Legislature(2001 - 2002)
05/06/2002 01:54 PM JUD
* first hearing in first committee of referral
= bill was previously heard/scheduled
= bill was previously heard/scheduled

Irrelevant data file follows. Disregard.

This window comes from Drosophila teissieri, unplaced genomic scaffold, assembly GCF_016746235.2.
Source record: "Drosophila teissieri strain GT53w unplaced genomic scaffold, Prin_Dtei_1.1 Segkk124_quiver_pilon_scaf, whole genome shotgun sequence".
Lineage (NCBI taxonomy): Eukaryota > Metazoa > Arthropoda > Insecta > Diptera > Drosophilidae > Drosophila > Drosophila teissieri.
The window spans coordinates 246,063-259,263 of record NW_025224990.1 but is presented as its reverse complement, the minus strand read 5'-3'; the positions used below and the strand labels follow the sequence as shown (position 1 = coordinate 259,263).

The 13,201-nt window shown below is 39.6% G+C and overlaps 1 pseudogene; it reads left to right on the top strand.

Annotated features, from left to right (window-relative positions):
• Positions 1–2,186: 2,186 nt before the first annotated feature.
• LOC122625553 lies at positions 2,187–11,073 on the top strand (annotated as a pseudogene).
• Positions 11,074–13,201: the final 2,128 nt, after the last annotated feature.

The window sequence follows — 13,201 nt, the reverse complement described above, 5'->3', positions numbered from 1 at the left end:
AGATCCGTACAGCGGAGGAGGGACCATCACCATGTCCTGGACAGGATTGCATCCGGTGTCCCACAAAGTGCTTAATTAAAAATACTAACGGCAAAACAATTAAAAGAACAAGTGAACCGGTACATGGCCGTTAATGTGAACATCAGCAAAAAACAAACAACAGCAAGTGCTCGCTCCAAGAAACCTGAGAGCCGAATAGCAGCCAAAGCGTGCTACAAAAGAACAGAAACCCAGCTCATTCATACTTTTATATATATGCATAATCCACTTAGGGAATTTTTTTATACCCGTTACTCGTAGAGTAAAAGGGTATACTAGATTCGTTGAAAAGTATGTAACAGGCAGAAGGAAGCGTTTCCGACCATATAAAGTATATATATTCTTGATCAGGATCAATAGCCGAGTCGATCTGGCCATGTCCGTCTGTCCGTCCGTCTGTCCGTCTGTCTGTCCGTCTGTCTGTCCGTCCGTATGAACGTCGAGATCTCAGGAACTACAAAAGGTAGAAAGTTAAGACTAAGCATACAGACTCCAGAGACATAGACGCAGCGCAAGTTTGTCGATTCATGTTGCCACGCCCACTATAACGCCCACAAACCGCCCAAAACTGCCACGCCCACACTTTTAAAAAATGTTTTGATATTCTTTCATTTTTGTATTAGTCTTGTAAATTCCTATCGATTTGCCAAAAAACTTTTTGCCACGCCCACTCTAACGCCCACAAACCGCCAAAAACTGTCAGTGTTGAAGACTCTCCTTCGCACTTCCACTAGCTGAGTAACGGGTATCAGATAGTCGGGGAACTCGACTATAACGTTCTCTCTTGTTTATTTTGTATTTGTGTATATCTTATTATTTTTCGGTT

HB 304-PERM. FUND INCOME/ DIVIDENDS/ FUNDS REPRESENTATIVE BILL HUDSON, sponsor of HB 304, informed members that HB 304 is one of several bills that the House has been working on over the last year to try to create revenue on a recurring basis to fill the fiscal gap. HB 304 adopts the recommendation from the Permanent Fund Corporation's board of trustees. The board suggested the distribution of the earnings of the permanent fund change from an average of annual income to a percent of market value (POMV). The legislation creates the market value concept in the distribution scheme and identifies, in statute, the distribution on a 50-50 split with 50 percent deposited into the dividend fund and 50 percent deposited into a new education fund in the general fund. The House Finance Committee amended the bill to create a second fund, termed the infrastructure and economic development fund, with 20 percent deposited in it and 30 percent deposited in the education fund. The bill was amended on the House floor so that the full 50 percent will go directly into the education fund. He explained that the distribution of funds will not begin until FY 2004 so to begin to fill the fiscal gap in 2003, the bill calls for a transfer at the end of FY 2002 of $300 million or the balance of the earnings reserve account, whichever is less, to the general fund. REPRESENTATIVE HUDSON said if one looks at these changes long term, the first significant draw from the earnings of the permanent fund would occur in 2003: $300 million to offset a $798 million deficit. The House has gone further and introduced other legislation; HB 304 is just one piece of a larger plan. He noted that concern was expressed among House members about using a straight 5 percent. The possibility of using 7, 6, and then 5 percent was discussed but those two scaled down models were dropped in favor of the Permanent Fund Corporation board's proposal of 5 percent. He noted the adoption of the 5 percent automatically inflation proofs the market value of the fund predicated on annual earnings of 7.95 percent. The board recommended that the 5 percent payout would allow the fund to continue to grow and provide for dividends. REPRESENTATIVE HUDSON referred to a chart in members' packets and said it was put together to present all elements discussed by the House to address the fiscal gap. The third line from the bottom shows the effective inflation proofing rate, which amounts to a little less than 3 percent. He said HB 304: · protects the corpus of the permanent fund; · grows the earnings reserve account from $2.7 billion this year to $9.4 billion in 2010; · increases the market value from $24.6 to $32.9 billion; and · provides for a dividend that is not capped but subject to grow according to the annual earnings of the permanent fund. REPRESENTATIVE HUDSON added that models indicate that by 2010, the dividend will be alive and healthy and the contribution by FY04 will be about $633 million to offset the deficit and $633 million to distribute to dividends. According to the models, dividends will not drop below $1,000. REPRESENTATIVE HUDSON said HB 304 is revolutionary and controversial. The proponents of this bill believe that continuing to fill the fiscal gap by drawing from the constitutional budget reserve fund will exhaust it by 2005, leaving the next legislature and governor with no place to go except the earnings reserve of the permanent fund. That will predicate the beginning of the end of the dividend program. He offered to answer questions. CHAIRMAN TAYLOR asked how much the permanent fund earned last year. REPRESENTATIVE HUDSON said the permanent fund actually lost money over the last couple of years. He deferred to Mr. Kelly for a detailed answer. CHAIRMAN TAYLOR asked if HB 304 is predicated on a draw of 5 percent of the market value so that 15 percent would be drawn out over a three-year period even though the earnings during that same time period could be negative. REPRESENTATIVE HUDSON said it would be averaged over five years, as it is now, but that Chairman Taylor is correct. CHAIRMAN TAYLOR said it would be even worse if the income was averaged instead of basing it on actual income. He stated: If you've had two or three good years - or four good years as we've had just recently - we had four very good years, then we had a bad year, two bad ones I guess. If you average that over five, you're going to indicate a market value of the fund that's inflated above what [the] actual value of the fund is and when you take your 5 percent back as against the fund, you're actually taking more than 5 percent out of the corpus - aren't you - because it has to come from some place? REPRESENTATIVE HUDSON said, according to law, money cannot be taken out of the corpus except to invest. All of the draws would come out of the earnings reserve account. CHAIRMAN TAYLOR said that in using the average, the earnings reserve account would be exhausted within a couple of years. He asked if it contains about $3 billion now. REPRESENTATIVE HUDSON said it has $3 billion plus and is anticipated to grow. The 5 percent pay-out was the recommended pattern given to House Finance Committee members by the Permanent Fund trustees. They said all of the major trusts are better off to set up a fixed draw on an annual basis, subject to automatic inflation proofing. He said he doesn't think it matters much whether the annual net earned interest or the 5 percent of market value (POMV) pay-out method is used. According to the experts, using the POMV is the best way to provide for the most stable draw. The bill requires the payment to be prorated down if less money is in the earnings reserve account so that no draw can be made from the principle of the permanent fund. CHAIRMAN TAYLOR argued that the proration would result in a lessening of income back to the state for general fund purposes. REPRESENTATIVE HUDSON said that is true. CHAIRMAN TAYLOR asserted that would mean there would not be enough money to run government. REPRESENTATIVE HUDSON said the bill is not designed to run the government; it is designed to draw a portion of what is necessary to run the government. He said an income tax would bring in another $250 million. He stated: We're simply trying to have a balanced draw across from a number of different sources - payroll and everybody who has a dividend will pay something into government with this whole instance here...." He said he knows this approach is controversial because it will, if it passes, distribute half of the 5 percent payout into dividends and half into government to offset the deficit. CHAIRMAN TAYLOR asked about inflation proofing. REPRESENTATIVE HUDSON said inflation proofing is automatically retained within the fund by virtue of limiting the payout to no more than 5 percent. CHAIRMAN TAYLOR said that assumes a 7.9 percent return. He noted there is no inflation proofing this year. REPRESENTATIVE HUDSON disagreed and said, "We would not distribute it, we retain it. We only distribute 5 percent." CHAIRMAN TAYLOR said it would be retained in the earnings reserve account where it would be available for appropriation. He pointed out that the inflation-proofing amount has been deposited into the corpus of the fund. REPRESENTATIVE HUDSON explained: Well it's inflation-proofed the entire fund because we've set it up now on a market value concept. We now consider - I think we always have anyway - that the corpus of the fund, the realized gains and the unrealized gains, are all a part of the permanent fund. By setting up the POMV - you're right in this respect Robin, we are, according to this draft, essentially maintaining the inflation-proofing in the earnings reserve account and, in years past, we have by statutory action on an annual basis, transferred the money directly into the corpus of the permanent fund and that's why we've seen the - you know we've got about $5.5 billion into the corpus of the permanent fund that is there on the basis of legislative action over the last 20 years. We have transferred that inflation money into the corpus, in addition I might add, to other money that has stacked up after dividends were paid according to the formula that we have in existing law and periodically over the years - and I think we've got another $4.5 billion that is into the corpus of the fund by virtue of those actions. So we've had the automatic distributions according to the constitutional formula and the action by those of us who have been around here for the last 20 some odd years of putting in the inflation proofing in the corpus of the fund and additional contributions periodically when the earnings reserve account got up to as much as $8 or $9 billion. Now what we'll have if we adopt this measure is that we'll have the, by virtue of the 5 percent payout, we'll have the balance of - let's say they make 8 percent or 7.9 percent - the balance of that annual earnings will be maintained in the earnings reserve account. That is a difference and you hit upon it right off the bat. In my original HB 335, I had those monies automatically being transferred over to the corpus of the fund, as we do at the present time. Over the hearing of this bill, and this has come through the Finance Committee and other areas there obviously, other people felt that it should just simply be stacked into the earnings reserve of the permanent fund. So that's where you see the earnings reserve rising from $2.7 to $9 billion, but you also see the corpus of the fund rising from $21 billion to about $23.5 billion, roughly speaking. So, you have a lesser growth but there's nothing in here that precludes, you know, us from here on out, as that account gets, say, well above where we need to have [indisc.] assurance for stability of transferring $1 billion as we always have. Because we're doing this statutorily instead of constitutionally, everything we have been doing in the past we can continue to do in this legislation so... CHAIRMAN TAYLOR said the sad part is that the legislature has not always made the transfers. He put the last amendment on to the budget bill to convey the excess earnings that were retained in the undistributed income account of the permanent fund about three or four years ago and the House refused. He stated: As a consequence, we've not shipped another one over to you guys 'cause we figured you'd just turn it down again. That's the only reason you've got the amount of money to play with sitting in the undistributed income account that you've got right now. Rick Halford did it for many years. I put the last two on myself. The first one succeeded and the second one was failed by the House so that people could retain what they hoped would be a larger amount of money within the undistributed income account that they could then access with 21 votes because people wanted to spend it on government and I felt it ought to go back into the fund. Because that had been the previous attitude and policy around here that we put money back into the corpus of the fund, where it wasn't available on a simple majority vote, and by so doing, you're correct. We've grown the fund by over $8 billion. I'm very proud that we did that. Had we left it in an undistributed income account where you're proposing to keep all of it now, including the 'inflation proofing' of the fund - you never have a time when inflation proofing goes back to the fund, do you? REPRESENTATIVE HUDSON said it is a simple matter of leaving it the way it is, which was the will of the House. His interest was to put it all back in the corpus of the permanent fund. CHAIRMAN TAYLOR said what was to be used to inflation proof the fund will now sit in an account that's available for appropriation by the legislature. He then asked if a shorter-term investment regime is required for those funds. REPRESENTATIVE HUDSON said not necessarily. He believed the return would be more stable if it is maintained in the corpus of the permanent fund. He deferred to Mr. Kelly for a detailed explanation. CHAIRMAN TAYLOR said that by placing the five year averaged earnings into a constitutional budget reserve account, it would be invested on a much shorter term basis and it is not available for long term equity investment because it is available for appropriation at any time by the legislature and easy access is necessary. He stated that further diminishes the earning capacity of those monies, especially when there is a down cycle in both bonds and long term interest issues. SENATOR THERRIAULT said he is glad the 6 and 7 percent provision was removed from the bill because he feels very protective of inflation proofing the fund. He then asked why Representative Hudson why he chose to go with this mechanism instead of the mechanism suggested by the trustees. He said it is his understanding that when the legislature proposes a constitutional amendment, the public is suspicious of complex issues with regard to the Constitution. REPRESENTATIVE HUDSON said as the bill worked its way through the House, members preferred making the statutory changes that are a mirror image of what the Permanent Fund board suggested doing constitutionally. House members were a little nervous about moving forward with a constitutional amendment this year. SENATOR THERRIAULT asked if Section 11 repeals the existing statutory inflation proofing mechanism. REPRESENTATIVE HUDSON said it does. SENATOR THERRIAULT expressed concern that if the legislature adopts the methodology in HB 304, inflation proofing will be repealed. If a future legislature makes some other statutory change, there is no guarantee that inflation proofing will be put back into the statutes. REPRESENTATIVE HUDSON said the limitation of the distribution of income to the 5 percent payout is the mechanism that most large trust funds use in order to guarantee that inflation proofing is maintained. He said: If you feel uncomfortable with having the inflation proof accrue to the earnings reserve account, which I [indisc.] is far more accessible - it's not accessible at all if it goes into the corpus of the fund. So that's the question and on my side I was not able to essentially get this amendment in by bill. My original bill had all of the inflation proofing essentially distributed to the corpus of the permanent fund so that's the choice of the deliberative process. SENATOR THERRIAULT asked if the education and infrastructure funds will be sub-funds of the general fund. REPRESENTATIVE HUDSON said they are indicated funds, not dedicated funds. TAPE 02-26, SIDE B 2:41 p.m. REPRESENTATIVE HUDSON said in regard to Chairman Taylor's concern about inflation proofing, the current situation, as he understands it, is that in the earnings reserve account, the unrealized gains are the inflated value of the stock that is maintained in the corpus of the permanent fund. Therefore, if a stock increases by $10 million in value over a year, that $10 million is maintained in the unrealized gains of the permanent fund. He said if one looks at the earnings reserve account, the realized gains were funds that were invested so that they could be accessed easily and deposited in the general fund. So, other than the fact that inflation proofing is not deposited into the corpus of the permanent fund automatically, the bill contains the suggestions by the Permanent Fund trustees. He believes it will sustain, maintain and actually grow the permanent fund dividends over time and its purpose is to split the income. CHAIRMAN TAYLOR expressed concern that Representative Hudson has estimated a growth rate of 7.5 percent and that all schedules into the future are based on that. The hard money of 5 percent is taken based on whatever the market value of the fund is at a given moment in time. Market value means unrealized gains, which does not become money in one's pocket until the stock is actually sold. He said he can imagine that a real disaster would have occurred if this system was in place two years ago because the market value of the permanent fund's stock was much higher than it is now and the high number would have been used as an estimate. REPRESENTATIVE HUDSON replied the average of the four previous years and the current year would be used for the estimate. CHAIRMAN TAYLOR said he is suggesting that HB 304 uses an automatic take of 5 percent and, if calculated today, would be based upon an average that had $28 billion in value several years ago and $22 billion in value today. He noted the $6 billion loss is not reflected because it has been averaged in. He noted the 5 percent will be drawn on an average of $24 billion. And, the income left over after 5 percent will be used to inflation proof the fund, but that amount will be zero because the fund had zero income. He stated: Then we're going to say that we're going to inflation proof the fund based on the extra income left over after 5 percent. This year there was zero income. So, as there was zero income, there's zero that goes into inflation proofing because the only inflation proofing, it appears from your formula, is that money left over that is income after the 5 percent draw has been made. That is then inflation proofing - that inflation proofing not going back into the fund but instead goes into the same bucket that you're going to draw the next five years - or the next year's 5 percent out of no matter what the market does. This thing doesn't have anything to do with market anymore. It doesn't have anything to do with income anymore. All it has to do with is an annual draw of 5 percent out of a bucket over here that we've now - we used to call it undistributed income account and constitutional budget reserve and now you're going to move that fund into the constitutional budget reserve account which requires three-quarter vote to access. That's why your friends were so willing to vote for it. REPRESENTATIVE HUDSON clarified that nothing from HB 304 will be going into the CBR. CHAIRMAN TAYLOR said it will then be accessible by 21 votes in the House. REPRESENTATIVE HUDSON replied, "Absolutely." He then clarified that 50 percent of the 5 percent payout will be distributed to the permanent fund dividend account, and 50 percent to the other account, or the amount that is in the earnings reserve account, whichever is less. He responded: Robin, it's really, I think at any rate, the same as we have at the present time except we're using a percent of market value for even distribution of the income as opposed to an average of the annual earnings over the last five years so - that's what they're doing now, they're taking 21 percent of the five-year average and they're distributing that to - by law. You can look back and see the statutes. We distribute 50 percent of that to the permanent fund and then we use the CPI and all that type of stuff and we distribute the inflation proofing into the corpus of the permanent fund. As I said, that's your argument with my legislation as you have it before you now. And then we take the balance of it and it just simply is invested into the earnings reserve account. That's why the earnings reserve account got all the way up to $8 billion at one point in time and then we had boom-boom, she dropped down with those terrible two years there. This will establish it on a prorated basis. If it falls below it will never get below whatever's in the earnings reserve of the permanent fund. I really urge you to take a good hard look at this and call some of these financial experts in here because what we've tried to do is to listen to the experts and figure out how can we best protect the fund and, at the same time, fairly and equitably distribute the income. CHAIRMAN TAYLOR repeated his concern about using an automatic 5 percent that is not dependent upon any income coming into the fund. He said that he realizes that over time that might work for major trust funds, but he is very frightened of an inflationary situation during the Carter presidency with 18 percent inflation coupled with a 5 percent draw whether or not the market performed well. He then noted the committee would have to recess to attend a majority caucus and that he would continue the hearing on Wednesday. He then asked Ms. Reynolds to testify before the committee recessed. MS. LINDA REYNOLDS said she shares Chairman Taylor's concern and that HB 304 is a way to use the permanent fund for government expenses. She asked what is to stop the legislature from using 5 percent this year but a higher percent over the years. She noted that Alaska state government spends $48,000 for a family of four now. The public has asked that government spending be controlled and that private sector growth of natural resources be opened up to generate revenues. She said the legislature does not seem to be addressing private sector jobs in the state. Instead, the state is going toward a socialistic system in which it will take the wealth of Alaska to fund government. She said that history shows that socialism is not the answer. She emphasized the need for responsible economic development of renewable resources. She noted that using the permanent fund dividend to fund government services will be taking money from the poor. CHAIRMAN TAYLOR thanked Ms. Reynolds. He announced that HB 304 would be heard again on Wednesday, at which time Mr. Kelly would testify. SENATOR DONLEY asked for information from the Permanent Fund Board of Trustees on the true national average for the foundation payouts. There being no further business to come before the committee, CHAIRMAN TAYLOR adjourned the meeting at 2:58 p.m.